Opsoclonus-myoclonus syndrome (OMS) is a paraneoplastic neurological disorder. It is characterized by associated ocular, motor, behavioral, sleep, and language disturbances. The onset is usually abrupt, often severe, and can become chronic. OMS is a rare disorder: 1 in a million individuals worldwide. The peak age in children is about 18 months. OMS occurs in about 3% of all children with neuroblastomas.
Neuroblastoma is a cancer that develops from immature nerve cells found in several areas of the body.
Neuroblastoma most commonly arises in and around the adrenal glands, which have similar origins to nerve cells and sit atop the kidneys. Neuroblastoma can also develop in other areas of the abdomen and in the chest, neck and near the spine, where groups of nerve cells exist.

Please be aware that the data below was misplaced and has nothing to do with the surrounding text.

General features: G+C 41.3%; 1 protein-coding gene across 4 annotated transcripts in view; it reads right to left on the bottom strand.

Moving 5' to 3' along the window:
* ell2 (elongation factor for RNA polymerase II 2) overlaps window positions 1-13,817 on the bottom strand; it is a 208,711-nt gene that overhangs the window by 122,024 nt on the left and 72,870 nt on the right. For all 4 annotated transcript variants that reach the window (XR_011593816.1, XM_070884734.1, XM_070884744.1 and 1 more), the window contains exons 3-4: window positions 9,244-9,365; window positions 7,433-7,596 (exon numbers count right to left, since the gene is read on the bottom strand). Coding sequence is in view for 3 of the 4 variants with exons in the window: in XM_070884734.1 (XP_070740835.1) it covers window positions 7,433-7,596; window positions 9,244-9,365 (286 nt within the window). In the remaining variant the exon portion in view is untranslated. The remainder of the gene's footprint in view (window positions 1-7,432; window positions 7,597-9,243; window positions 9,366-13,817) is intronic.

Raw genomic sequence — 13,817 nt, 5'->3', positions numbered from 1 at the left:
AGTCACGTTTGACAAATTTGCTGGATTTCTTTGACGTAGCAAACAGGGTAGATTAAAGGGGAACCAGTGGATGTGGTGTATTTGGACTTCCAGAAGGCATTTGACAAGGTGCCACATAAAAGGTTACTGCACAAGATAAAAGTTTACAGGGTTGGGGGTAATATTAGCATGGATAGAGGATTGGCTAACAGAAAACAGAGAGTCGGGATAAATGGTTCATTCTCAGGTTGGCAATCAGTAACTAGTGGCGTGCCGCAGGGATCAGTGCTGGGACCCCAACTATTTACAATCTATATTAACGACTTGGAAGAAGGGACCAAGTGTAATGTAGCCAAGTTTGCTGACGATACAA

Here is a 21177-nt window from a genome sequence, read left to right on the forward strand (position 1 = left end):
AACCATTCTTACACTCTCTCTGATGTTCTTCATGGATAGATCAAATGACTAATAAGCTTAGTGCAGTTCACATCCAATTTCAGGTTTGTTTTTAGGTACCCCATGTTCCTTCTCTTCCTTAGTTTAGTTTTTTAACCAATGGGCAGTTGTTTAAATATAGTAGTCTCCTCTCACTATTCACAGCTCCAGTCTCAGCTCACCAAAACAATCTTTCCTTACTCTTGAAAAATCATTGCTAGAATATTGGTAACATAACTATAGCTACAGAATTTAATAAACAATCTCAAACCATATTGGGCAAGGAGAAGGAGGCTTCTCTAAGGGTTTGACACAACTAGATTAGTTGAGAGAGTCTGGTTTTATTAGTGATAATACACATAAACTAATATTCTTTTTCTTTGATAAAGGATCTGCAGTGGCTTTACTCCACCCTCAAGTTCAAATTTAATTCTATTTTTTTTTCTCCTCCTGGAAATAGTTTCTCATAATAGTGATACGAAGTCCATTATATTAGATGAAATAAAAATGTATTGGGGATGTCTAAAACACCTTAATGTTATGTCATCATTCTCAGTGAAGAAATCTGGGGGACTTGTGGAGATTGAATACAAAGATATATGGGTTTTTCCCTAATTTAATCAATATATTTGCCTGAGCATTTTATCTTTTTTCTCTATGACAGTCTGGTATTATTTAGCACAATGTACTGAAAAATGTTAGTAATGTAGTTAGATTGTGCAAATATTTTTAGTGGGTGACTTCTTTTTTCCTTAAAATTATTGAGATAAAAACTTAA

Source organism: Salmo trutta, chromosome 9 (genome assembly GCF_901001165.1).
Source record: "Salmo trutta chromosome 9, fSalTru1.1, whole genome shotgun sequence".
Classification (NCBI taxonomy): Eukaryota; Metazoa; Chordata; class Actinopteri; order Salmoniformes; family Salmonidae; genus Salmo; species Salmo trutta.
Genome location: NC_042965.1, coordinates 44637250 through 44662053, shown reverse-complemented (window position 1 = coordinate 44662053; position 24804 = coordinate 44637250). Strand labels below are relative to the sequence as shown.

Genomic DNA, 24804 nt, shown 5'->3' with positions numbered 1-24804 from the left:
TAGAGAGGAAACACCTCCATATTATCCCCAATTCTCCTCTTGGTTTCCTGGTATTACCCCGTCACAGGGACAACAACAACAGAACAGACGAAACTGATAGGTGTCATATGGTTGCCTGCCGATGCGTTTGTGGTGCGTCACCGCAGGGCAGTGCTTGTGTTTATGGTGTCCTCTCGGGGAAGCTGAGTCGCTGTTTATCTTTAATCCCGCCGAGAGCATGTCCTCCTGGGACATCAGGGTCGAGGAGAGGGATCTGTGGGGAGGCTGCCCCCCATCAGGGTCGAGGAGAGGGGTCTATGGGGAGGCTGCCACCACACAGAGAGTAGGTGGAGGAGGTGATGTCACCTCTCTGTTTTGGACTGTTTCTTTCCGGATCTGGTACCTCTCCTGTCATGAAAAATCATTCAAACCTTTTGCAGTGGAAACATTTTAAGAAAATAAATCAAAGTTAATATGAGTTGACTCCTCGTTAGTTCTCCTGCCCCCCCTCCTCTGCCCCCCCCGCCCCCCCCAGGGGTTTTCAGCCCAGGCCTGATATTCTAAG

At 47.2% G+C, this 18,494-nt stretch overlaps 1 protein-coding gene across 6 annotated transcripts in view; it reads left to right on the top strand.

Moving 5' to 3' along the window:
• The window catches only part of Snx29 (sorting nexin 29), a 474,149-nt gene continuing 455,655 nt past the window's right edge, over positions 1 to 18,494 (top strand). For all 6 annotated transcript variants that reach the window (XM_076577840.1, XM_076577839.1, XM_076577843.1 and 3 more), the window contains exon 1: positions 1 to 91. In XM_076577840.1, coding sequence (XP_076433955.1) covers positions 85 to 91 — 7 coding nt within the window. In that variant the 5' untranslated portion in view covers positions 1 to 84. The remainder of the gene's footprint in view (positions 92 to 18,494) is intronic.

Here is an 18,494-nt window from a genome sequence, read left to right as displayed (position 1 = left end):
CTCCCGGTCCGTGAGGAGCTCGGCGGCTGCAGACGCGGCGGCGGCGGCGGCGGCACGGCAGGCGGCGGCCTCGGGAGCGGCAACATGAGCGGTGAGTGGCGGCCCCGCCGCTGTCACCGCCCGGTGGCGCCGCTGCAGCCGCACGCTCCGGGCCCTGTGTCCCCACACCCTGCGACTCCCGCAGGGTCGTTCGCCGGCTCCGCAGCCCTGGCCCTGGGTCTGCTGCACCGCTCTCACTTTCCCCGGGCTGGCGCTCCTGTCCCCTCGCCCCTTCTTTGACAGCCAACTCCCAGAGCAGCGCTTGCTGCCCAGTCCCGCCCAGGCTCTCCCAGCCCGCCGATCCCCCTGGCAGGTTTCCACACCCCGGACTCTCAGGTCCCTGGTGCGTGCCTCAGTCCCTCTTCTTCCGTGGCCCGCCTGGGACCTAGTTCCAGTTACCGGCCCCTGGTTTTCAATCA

Neuroblastoma most commonly affects children age 5 or younger.
Hospital and other medical cost are rapidly accumulating as our insurance is not covering everything. Travel costs to the medical facilities over an hour each way are also mounting. Due to the constant care and monitoring that Joseph requires, his mother is now on a leave of absence from work. When her accumulated time runs out, her salary will no longer be available to contribute to cover the costs for the future tests and treatments to come.
After Joseph’s first symptoms, he received the tests required to confirm his diagonosis. Plans to determine the necessary treatment were made and surgery scheduled.
Joseph’s first surgery was on 12-18-15 was over five hours long and 95% of a mandarin orange-sized tumor was removed along with his adrenal gland.
Joseph came home from the hospital on 12-21-15 and has been prescribed Predisone. It is causing him to not sleep and affecting his behavior by giving him fits of rage.
On 12-28/29-15 he will receive a dye treatment and an MIBG scan to check his entire body for cancer. He will need MRI screenings every three months for the forseeable future.